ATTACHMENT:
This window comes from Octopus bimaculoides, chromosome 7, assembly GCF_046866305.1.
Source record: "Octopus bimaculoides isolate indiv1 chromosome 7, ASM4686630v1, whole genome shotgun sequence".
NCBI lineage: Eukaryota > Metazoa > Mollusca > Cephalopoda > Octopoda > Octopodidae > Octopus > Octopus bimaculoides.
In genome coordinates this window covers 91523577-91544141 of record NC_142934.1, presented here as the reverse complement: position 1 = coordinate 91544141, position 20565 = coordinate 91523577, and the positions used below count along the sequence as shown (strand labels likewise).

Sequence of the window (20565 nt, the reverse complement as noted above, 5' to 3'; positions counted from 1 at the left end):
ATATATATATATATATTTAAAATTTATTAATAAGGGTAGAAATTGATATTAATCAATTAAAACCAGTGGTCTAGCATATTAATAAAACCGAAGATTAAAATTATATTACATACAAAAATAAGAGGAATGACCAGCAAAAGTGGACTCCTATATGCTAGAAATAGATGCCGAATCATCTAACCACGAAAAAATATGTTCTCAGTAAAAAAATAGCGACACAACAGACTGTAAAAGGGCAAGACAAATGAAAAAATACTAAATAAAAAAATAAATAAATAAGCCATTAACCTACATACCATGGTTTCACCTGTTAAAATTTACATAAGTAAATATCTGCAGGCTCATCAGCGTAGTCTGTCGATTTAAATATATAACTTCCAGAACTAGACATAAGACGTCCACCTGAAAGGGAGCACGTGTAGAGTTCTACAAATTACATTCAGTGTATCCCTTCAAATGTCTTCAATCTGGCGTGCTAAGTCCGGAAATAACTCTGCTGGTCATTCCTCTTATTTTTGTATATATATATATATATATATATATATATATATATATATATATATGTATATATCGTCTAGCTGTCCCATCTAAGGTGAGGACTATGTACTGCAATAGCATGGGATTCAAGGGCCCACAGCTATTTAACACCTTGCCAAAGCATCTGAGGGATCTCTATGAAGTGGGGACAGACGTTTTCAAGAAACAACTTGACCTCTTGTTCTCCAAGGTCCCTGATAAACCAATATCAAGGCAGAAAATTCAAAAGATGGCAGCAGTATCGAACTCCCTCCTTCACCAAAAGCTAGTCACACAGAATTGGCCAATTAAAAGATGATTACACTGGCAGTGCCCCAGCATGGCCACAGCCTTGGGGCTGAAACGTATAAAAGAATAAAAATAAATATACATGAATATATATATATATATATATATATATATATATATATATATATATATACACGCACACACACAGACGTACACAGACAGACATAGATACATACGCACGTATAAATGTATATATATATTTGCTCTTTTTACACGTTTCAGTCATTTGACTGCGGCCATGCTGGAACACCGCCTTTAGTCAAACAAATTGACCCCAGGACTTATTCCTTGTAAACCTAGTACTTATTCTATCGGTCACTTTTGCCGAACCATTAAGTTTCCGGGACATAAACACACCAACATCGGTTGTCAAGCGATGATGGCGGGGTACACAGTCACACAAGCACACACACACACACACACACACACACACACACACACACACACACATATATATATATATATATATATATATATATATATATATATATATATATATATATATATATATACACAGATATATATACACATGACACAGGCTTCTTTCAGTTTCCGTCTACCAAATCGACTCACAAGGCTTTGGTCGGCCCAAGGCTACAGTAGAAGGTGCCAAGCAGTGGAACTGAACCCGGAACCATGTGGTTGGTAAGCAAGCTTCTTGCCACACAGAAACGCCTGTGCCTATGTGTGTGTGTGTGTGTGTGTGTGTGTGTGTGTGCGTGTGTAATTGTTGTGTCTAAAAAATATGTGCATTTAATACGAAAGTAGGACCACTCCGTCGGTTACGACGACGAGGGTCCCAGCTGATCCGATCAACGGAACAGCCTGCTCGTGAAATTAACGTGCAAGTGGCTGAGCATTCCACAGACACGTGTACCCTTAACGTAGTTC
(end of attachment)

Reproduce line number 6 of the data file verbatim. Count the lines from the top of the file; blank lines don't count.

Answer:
ATATATATATATATATTTAAAATTTATTAATAAGGGTAGAAATTGATATTAATCAATTAAAACCAGTGGTCTAGCATATTAATAAAACCGAAGATTAAAATTATATTACATACAAAAATAAGAGGAATGACCAGCAAAAGTGGACTCCTATATGCTAGAAATAGATGCCGAATCATCTAACCACGAAAAAATATGTTCTCAGTAAAAAAATAGCGACACAACAGACTGTAAAAGGGCAAGACAAATGAAAAAATACTAAATAAAAAAATAAATAAATAAGCCATTAACCTACATACCATGGTTTCACCTGTTAAAATTTACATAAGTAAATATCTGCAGGCTCATCAGCGTAGTCTGTCGATTTAAATATATAACTTCCAGAACTAGACATAAGACGTCCACCTGAAAGGGAGCACGTGTAGAGTTCTACAAATTACATTCAGTGTATCCCTTCAAATGTCTTCAATCTGGCGTGCTAAGTCCGGAAATAACTCTGCTGGTCATTCCTCTTATTTTTGTATATATATATATATATATATATATATATATATATATATATATATGTATATATCGTCTAGCTGTCCCATCTAAGGTGAGGACTATGTACTGCAATAGCATGGGATTCAAGGGCCCACAGCTATTTAACACCTTGCCAAAGCATCTGAGGGATCTCTATGAAGTGGGGACAGACGTTTTCAAGAAACAACTTGACCTCTTGTTCTCCAAGGTCCCTGATAAACCAATATCAAGGCAGAAAATTCAAAAGATGGCAGCAGTATCGAACTCCCTCCTTCACCAAAAGCTAGTCACACAGAATTGGCCAATTAAAAGATGATTACACTGGCAGTGCCCCAGCATGGCCACAGCCTTGGGGCTGAAACGTATAAAAGAATAAAAATAAATATACATGAATATATATATATATATATATATATATATATATATATATATATATATACACGCACACACACAGACGTACACAGACAGACATAGATACATACGCACGTATAAATGTATATATATATTTGCTCTTTTTACACGTTTCAGTCATTTGACTGCGGCCATGCTGGAACACCGCCTTTAGTCAAACAAATTGACCCCAGGACTTATTCCTTGTAAACCTAGTACTTATTCTATCGGTCACTTTTGCCGAACCATTAAGTTTCCGGGACATAAACACACCAACATCGGTTGTCAAGCGATGATGGCGGGGTACACAGTCACACAAGCACACACACACACACACACACACACACACACACACACACACACACATATATATATATATATATATATATATATATATATATATATATATATATATATATATATATATACACAGATATATATACACATGACACAGGCTTCTTTCAGTTTCCGTCTACCAAATCGACTCACAAGGCTTTGGTCGGCCCAAGGCTACAGTAGAAGGTGCCAAGCAGTGGAACTGAACCCGGAACCATGTGGTTGGTAAGCAAGCTTCTTGCCACACAGAAACGCCTGTGCCTATGTGTGTGTGTGTGTGTGTGTGTGTGTGTGTGTGCGTGTGTAATTGTTGTGTCTAAAAAATATGTGCATTTAATACGAAAGTAGGACCACTCCGTCGGTTACGACGACGAGGGTCCCAGCTGATCCGATCAACGGAACAGCCTGCTCGTGAAATTAACGTGCAAGTGGCTGAGCATTCCACAGACACGTGTACCCTTAACGTAGTTC